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What is the difference between cache memory and registers?I know them by definition but why do we need the other when we have any one of them?

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6 Answers 6

up vote 11 down vote accepted

Registers are:

  • Few in number (usually less than 32)
  • Limited in size (32, 64, 80, 128 bits)
  • The only things most processors can operate on directly (although x86/x86-64 blurs this a bit)

Cache is:

  • Extant (32kB+)
  • Larger in quanta (512 bytes or more)
  • Not directly accessible for operations (just a pool between the CPU and main store)
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My question might go a bit off the question I asked but can we make a computer that is totally based on cache?So that it may be a zero state machine. –  Shen Xu Nov 10 '10 at 18:25
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At the very least a CPU needs an Instruction Pointer register so that it knows what it's trying to run. So, no. –  Ignacio Vazquez-Abrams Nov 10 '10 at 18:28

to make it simple processor register are much faster than cache memory, and unlike cache memory that store data, the processor register store instructions that manipulate data, by instruction i mean (address , opcode, small chuck of data that we need to operate in ...).

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Right. The CPU dpesn't fetch opcodes (instructions) from registers; but many instructions (take ADD for example, which adds two numbers and stores the result somewhere) can either get their data from a register, or a memory location. –  ultrasawblade Nov 14 '10 at 13:26

Registers are controllable, you can store and retrieve information from them. There are very few of them (on x86 at least), but very fast. A lot of them have very particular uses (Instruction Pointer, Base Pointer, etc) and should not be used by the user.

Cache is almost completely uncontrollable. You can invalidate it (INVD and WBINVD privileged instructions) but you cannot explicitly store or retrieve information from it. It is also placed between memory and the CPU, so you don't even know whether it's working or not, unless you do timing comparisons. It is intended to be completely transparent in operations. Also, they can be hierarchical and fairly large (comparatively to registers at least).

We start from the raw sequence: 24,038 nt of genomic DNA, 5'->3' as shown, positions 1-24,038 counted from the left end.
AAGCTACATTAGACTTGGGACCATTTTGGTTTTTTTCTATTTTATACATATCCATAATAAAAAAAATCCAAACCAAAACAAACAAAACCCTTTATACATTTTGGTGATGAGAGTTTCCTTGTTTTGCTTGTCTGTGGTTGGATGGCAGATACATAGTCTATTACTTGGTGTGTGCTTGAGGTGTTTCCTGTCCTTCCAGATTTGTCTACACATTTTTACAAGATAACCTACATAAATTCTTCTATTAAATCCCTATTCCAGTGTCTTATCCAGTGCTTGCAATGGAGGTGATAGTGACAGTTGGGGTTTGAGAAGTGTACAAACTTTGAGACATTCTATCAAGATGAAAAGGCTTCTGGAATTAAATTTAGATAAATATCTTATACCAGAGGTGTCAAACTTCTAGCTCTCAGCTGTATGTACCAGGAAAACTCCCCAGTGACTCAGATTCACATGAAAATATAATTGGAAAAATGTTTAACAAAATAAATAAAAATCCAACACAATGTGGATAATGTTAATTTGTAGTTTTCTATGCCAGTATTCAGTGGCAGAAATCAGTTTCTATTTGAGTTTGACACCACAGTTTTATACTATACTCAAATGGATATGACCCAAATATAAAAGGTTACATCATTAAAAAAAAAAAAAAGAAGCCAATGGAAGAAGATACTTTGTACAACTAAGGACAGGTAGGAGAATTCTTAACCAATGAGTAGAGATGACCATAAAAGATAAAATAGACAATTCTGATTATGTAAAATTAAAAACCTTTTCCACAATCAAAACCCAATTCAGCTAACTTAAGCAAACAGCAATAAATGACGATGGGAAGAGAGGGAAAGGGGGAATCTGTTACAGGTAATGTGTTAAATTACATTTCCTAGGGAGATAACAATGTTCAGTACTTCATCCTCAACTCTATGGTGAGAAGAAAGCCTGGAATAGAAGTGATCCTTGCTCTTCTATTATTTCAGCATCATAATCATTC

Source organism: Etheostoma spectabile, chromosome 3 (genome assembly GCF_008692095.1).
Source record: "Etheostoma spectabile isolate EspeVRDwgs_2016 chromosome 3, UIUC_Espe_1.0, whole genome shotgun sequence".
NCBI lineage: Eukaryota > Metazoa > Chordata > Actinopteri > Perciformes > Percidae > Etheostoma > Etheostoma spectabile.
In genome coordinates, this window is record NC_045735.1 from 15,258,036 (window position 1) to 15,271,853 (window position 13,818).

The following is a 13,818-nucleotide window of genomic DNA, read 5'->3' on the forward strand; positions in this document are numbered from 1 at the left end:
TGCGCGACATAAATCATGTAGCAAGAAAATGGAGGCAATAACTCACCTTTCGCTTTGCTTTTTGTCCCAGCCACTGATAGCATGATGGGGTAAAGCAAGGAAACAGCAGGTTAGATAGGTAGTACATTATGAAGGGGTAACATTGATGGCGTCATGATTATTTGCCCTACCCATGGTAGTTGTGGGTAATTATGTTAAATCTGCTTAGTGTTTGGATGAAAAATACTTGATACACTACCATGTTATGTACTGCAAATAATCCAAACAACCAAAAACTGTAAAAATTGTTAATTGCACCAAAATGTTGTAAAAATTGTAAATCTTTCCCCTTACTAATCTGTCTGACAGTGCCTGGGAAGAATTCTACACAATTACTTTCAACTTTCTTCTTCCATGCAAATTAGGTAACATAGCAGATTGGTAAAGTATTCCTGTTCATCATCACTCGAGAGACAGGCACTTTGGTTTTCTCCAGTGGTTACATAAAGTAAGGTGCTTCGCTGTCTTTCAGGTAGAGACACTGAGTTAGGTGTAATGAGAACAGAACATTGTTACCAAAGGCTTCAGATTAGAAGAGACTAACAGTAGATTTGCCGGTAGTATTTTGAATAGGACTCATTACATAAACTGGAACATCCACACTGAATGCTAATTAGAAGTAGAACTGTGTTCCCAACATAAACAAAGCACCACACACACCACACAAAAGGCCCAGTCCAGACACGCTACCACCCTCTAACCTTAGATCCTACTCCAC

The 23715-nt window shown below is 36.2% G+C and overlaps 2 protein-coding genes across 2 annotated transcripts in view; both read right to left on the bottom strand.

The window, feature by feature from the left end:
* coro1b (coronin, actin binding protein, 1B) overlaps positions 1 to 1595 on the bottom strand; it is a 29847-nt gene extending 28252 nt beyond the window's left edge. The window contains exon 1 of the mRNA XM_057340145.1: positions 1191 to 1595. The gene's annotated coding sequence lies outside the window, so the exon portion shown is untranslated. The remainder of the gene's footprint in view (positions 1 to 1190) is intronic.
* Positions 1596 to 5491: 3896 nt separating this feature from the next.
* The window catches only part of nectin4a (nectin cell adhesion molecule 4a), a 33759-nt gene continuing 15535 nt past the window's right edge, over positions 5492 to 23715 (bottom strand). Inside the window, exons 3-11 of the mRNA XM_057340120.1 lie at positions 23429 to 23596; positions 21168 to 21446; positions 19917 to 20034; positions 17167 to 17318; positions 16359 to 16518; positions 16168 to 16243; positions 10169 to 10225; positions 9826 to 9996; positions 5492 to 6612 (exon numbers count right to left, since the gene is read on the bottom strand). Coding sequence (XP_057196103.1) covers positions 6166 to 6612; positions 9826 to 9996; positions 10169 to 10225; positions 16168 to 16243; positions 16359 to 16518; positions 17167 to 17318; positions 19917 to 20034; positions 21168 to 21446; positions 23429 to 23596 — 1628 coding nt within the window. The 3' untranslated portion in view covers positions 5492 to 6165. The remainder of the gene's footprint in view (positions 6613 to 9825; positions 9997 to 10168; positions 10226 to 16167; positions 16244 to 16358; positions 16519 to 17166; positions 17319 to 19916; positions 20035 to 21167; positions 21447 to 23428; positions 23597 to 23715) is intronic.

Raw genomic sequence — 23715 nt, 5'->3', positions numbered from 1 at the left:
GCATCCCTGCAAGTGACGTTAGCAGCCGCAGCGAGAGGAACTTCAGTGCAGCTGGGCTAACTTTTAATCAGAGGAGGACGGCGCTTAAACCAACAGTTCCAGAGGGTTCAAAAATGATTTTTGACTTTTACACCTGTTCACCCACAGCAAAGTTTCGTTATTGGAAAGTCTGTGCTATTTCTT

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So I guess what you're wondering is, since it's all just stored bytes, why single some of them out as registers, and call the rest cache?

Well, it's been a while since I programmed on the PIC but if I remember correctly the PIC does not distinguish between "memory" and "registers", and calls all of its memory "registers"; they all share an address space. Some of these are special purpose, for things like IO ports, but most are general purpose.

Is this a good idea? Well it's obviously not a terrible one because the PIC is a reasonably successful microcontroller. But you can see that this would have limitations when you start scaling up to add more memory and a faster clock. (I am not an EE so take this with a grain of salt). The advantage to singling out a few particular registers is that they can be connected to fewer things: all the wires attaching to a circuit add capacitive loading which slows it down. On a modern machine with kilobytes of cache that would be a lot of loading for something you want to access basically every instruction. I imagine there might also cost advantages because you could make the registers out of wide, fast transistors, and then scale down for the cache which doesn't need to be as fast.

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A register holds instructions or data that the processor is working on or will be working on shortly. They form part of the processor and are capable of holding only one item at a time.

A cache memory is an area in the computer where codes and instructions are stored.

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As the accepted answer from 4 years ago says: cache just sits between the cpu and main ram, which is where instructions and data are stored. –  psusi Mar 20 at 0:21

Cache has a content-addressable nature -- a given row (at least conceptually) contains both data and address as dynamic values, so that the row will recognize its own address and respond, vs having to be addressed with a specific externally-generated hard-wired address.

It is this content-addressable nature that defines something as "cache".

(Of course in practice cache is often implemented with relatively conventional "hard-wired address" RAM, and an address translation unit on the side, but it's not really a "cache" until you combine the two.)

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